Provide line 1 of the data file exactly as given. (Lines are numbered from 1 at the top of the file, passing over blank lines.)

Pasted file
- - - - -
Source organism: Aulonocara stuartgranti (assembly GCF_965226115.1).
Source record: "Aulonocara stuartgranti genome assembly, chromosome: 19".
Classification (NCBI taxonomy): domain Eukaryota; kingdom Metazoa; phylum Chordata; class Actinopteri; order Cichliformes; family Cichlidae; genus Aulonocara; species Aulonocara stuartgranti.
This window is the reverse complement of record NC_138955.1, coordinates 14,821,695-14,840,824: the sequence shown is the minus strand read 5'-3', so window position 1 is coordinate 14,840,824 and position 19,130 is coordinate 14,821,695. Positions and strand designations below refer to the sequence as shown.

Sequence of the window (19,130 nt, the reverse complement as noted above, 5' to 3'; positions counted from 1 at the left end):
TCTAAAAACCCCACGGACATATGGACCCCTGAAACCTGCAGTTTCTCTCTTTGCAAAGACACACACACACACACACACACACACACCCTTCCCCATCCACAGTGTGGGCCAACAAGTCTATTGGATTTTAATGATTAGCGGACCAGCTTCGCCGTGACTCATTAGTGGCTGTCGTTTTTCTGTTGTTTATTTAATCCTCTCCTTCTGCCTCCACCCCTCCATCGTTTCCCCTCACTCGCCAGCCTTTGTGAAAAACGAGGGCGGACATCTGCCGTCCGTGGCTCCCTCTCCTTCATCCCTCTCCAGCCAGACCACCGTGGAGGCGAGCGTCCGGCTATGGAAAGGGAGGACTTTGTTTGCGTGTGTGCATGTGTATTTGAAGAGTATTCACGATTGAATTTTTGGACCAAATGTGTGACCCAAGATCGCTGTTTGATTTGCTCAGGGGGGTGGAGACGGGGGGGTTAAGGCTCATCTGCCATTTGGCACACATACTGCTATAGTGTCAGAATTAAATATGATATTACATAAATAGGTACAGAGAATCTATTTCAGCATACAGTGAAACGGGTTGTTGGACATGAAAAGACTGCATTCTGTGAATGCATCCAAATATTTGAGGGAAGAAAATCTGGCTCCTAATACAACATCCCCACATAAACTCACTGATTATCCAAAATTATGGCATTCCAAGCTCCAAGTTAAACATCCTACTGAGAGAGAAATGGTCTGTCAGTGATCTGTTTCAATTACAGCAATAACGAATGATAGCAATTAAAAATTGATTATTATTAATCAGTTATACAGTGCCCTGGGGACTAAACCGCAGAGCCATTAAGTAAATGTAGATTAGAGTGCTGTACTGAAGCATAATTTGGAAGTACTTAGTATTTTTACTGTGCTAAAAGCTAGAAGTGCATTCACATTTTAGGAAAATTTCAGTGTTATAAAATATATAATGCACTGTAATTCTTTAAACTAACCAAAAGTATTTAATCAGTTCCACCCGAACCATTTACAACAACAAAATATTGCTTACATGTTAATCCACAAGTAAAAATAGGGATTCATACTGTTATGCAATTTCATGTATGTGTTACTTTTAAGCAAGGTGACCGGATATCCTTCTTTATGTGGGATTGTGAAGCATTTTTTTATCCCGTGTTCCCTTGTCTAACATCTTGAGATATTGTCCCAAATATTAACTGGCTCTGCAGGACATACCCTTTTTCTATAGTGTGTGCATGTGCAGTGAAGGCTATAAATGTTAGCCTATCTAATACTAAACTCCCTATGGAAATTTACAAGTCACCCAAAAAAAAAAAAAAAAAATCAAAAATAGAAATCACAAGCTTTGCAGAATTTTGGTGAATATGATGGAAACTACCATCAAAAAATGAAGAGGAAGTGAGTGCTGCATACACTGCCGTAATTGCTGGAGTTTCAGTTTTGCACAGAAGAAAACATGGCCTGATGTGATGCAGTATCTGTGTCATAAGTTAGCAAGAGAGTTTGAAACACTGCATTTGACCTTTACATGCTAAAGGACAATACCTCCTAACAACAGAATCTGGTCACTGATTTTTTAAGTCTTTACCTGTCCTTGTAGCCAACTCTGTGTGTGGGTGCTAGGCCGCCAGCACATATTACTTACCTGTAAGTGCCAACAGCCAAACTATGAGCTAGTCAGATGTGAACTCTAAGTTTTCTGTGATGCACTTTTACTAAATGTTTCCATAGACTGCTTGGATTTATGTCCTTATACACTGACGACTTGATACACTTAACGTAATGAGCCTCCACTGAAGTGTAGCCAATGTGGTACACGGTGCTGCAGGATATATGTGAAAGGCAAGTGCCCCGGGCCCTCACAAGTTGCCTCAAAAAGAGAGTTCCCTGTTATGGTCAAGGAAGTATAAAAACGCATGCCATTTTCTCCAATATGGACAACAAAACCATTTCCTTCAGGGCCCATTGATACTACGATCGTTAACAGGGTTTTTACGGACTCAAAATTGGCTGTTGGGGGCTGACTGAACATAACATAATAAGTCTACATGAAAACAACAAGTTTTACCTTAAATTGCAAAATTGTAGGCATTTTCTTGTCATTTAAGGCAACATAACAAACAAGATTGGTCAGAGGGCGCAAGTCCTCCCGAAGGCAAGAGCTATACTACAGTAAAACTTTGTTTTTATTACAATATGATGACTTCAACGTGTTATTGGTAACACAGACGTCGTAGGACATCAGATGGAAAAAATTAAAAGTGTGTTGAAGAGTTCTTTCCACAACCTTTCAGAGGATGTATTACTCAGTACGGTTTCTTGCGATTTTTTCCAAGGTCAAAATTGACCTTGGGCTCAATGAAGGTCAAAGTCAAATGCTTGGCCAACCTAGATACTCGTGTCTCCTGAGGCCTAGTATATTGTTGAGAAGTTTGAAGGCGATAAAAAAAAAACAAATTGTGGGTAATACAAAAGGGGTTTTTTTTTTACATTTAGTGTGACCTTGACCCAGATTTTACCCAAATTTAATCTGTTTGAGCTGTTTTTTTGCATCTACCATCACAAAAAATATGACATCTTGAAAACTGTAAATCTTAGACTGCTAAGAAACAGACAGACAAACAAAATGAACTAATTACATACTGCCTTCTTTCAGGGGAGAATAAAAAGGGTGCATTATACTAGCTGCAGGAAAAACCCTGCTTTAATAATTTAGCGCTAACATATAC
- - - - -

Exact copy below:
Source organism: Aulonocara stuartgranti (assembly GCF_965226115.1).